Settle-Carlisle Railway

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June, 2017

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The Settle to Carlisle Railway must rank as one of the most scenic railways in England. The early history has been covered in another “review, “: and I don’t intend to repeat it.

It is a wonderful trip across the Pennines on a railway that managed to survive the Beeching cuts of the 1960s and refused to die. It faced closure again in the 1980s, mainly due to the estimated cost of repairing Ribblehead Viaduct. All stations along the line had been closed apart from Settle and Appleby and services had been slashed. Passenger numbers were dropping.

It only survived due to a maverick British railways manager brought in to run the line down prior to closure, the dedication of an energetic and vocal rail user group and a brave decision by the then Minister of Transport…

Ron Cotton was appointed as project manager to close the line. He came from a marketing background and was foresighted enough to realise the potential of the line not only for local use but also as a tourist line. He ran extra trains during he week and walkers trains at weekends which stopped at closed stations. Passenger numbers grew and people and the press began to talk about the railway.

Friends of the Settle Carlisle Line (FoSCL) was formed to support and promote the line, working with Ron Cotton. With the support of local MPs, councils, businesses along the line and Local Transport Users consultative Committees, they began a vigorous campaign against closure. This covered not only the local area but soon spread across neighbouring counties and soon everyone was talking about the railway. A massive petition was presented in Parliament against closure. Michael Portillo who was Minister for Transport at the this has often said this was one of the most significant policy decisions he ever took.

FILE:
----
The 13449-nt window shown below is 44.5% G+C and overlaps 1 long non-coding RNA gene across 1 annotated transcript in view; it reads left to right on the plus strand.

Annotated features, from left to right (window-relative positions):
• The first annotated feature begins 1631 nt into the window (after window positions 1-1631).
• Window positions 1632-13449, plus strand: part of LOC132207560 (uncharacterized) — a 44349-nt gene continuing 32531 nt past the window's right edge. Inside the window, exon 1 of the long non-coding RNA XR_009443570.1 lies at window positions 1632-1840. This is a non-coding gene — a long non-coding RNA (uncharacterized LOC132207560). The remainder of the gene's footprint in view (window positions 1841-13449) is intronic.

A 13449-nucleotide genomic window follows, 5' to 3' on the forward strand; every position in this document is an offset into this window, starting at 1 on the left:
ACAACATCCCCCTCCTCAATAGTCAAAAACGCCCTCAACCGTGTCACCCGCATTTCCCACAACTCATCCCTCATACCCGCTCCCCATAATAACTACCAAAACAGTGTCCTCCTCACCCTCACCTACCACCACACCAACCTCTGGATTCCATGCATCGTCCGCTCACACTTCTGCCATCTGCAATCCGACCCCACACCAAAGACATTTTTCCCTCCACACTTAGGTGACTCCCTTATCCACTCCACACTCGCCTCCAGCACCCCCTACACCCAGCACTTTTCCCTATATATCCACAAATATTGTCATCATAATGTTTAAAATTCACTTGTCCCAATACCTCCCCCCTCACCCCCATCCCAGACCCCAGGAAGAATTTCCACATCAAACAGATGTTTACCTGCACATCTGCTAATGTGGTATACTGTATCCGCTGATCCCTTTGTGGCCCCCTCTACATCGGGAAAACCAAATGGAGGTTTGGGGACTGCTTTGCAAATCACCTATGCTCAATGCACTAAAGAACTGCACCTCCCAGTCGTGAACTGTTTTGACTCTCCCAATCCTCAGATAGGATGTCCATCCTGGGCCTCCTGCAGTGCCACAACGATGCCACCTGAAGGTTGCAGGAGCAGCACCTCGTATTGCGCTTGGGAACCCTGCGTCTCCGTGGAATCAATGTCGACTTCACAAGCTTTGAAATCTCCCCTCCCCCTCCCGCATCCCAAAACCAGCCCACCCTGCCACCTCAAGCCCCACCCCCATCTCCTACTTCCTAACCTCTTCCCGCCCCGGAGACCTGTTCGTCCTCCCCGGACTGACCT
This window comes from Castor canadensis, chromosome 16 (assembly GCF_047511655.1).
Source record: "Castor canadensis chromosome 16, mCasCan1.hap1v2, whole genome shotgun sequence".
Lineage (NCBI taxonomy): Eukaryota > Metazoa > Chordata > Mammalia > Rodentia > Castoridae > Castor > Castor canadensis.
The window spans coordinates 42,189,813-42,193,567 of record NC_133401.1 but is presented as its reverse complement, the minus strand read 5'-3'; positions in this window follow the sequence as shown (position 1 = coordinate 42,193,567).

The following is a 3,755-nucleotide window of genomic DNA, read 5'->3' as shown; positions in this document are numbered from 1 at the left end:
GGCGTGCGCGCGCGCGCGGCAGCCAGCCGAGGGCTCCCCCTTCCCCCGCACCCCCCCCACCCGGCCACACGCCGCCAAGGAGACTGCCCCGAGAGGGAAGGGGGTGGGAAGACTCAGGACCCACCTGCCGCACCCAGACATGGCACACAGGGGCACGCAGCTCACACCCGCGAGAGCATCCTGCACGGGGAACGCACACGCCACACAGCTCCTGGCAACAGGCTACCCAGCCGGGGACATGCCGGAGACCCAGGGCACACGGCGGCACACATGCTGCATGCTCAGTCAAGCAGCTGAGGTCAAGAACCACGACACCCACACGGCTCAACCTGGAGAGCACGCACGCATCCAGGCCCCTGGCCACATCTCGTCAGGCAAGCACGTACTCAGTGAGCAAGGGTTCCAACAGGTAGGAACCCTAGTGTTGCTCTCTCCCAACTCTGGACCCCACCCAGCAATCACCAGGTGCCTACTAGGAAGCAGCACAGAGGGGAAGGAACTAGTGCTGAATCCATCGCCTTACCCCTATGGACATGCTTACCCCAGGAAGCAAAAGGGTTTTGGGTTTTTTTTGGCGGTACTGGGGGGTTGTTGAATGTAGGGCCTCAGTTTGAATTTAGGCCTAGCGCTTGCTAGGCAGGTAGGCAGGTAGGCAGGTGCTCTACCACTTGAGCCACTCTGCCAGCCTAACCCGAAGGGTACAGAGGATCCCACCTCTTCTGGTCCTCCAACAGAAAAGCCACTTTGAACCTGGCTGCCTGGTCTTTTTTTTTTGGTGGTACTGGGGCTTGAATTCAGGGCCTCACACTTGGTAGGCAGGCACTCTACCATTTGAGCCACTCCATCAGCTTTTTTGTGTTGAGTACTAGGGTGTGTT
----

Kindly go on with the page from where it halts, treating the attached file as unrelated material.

Since then, the line has gone from strength to strength. It is now an integral part of the main line providing an alternative rout to Scotland from the west and east coast main lines. Closed stations have been reopened and many are cared for by FoSCL volunteers. With their gardens and brightly painted station buildings, they are more like a well run preserved railway than part of Network rail. There is a pride in the line.

Stations have evocative names like Langwathby, Lazonby, Armathwaite and Culgaith, reflecting the strong Norse influence in the area.

I began my trip at carlisle, a splendid red sandstone building designed by the architect who built the london Stock exchange. There was sense of excitement and anticipation among the passengers waiting. There was no steam today; just a two car diesel unit.

The train pulled away from the station with the main line going off to the right and the Tyne Valley line to the left. The mountains of the Lake district could be seen to the west with the lower hills of the Pennines to the east.

We soon left Carlisle behind and the line follows the Eden Valley with glimpses of the river between the trees. This is red sandstone country and houses are built with the deep dusky pink stone and the soil is red too, contrasting sharply with the lush green of the fields, hedges and trees. Hay fields were yellow with buttercups and there were ox eye daisies and foxgloves along the banks.

This is a rolling pastoral landscape with cows and sheep. There were a few fields of barley waving in the wind. We went through cuttings with metal mesh to prevent rock falls and short tunnels.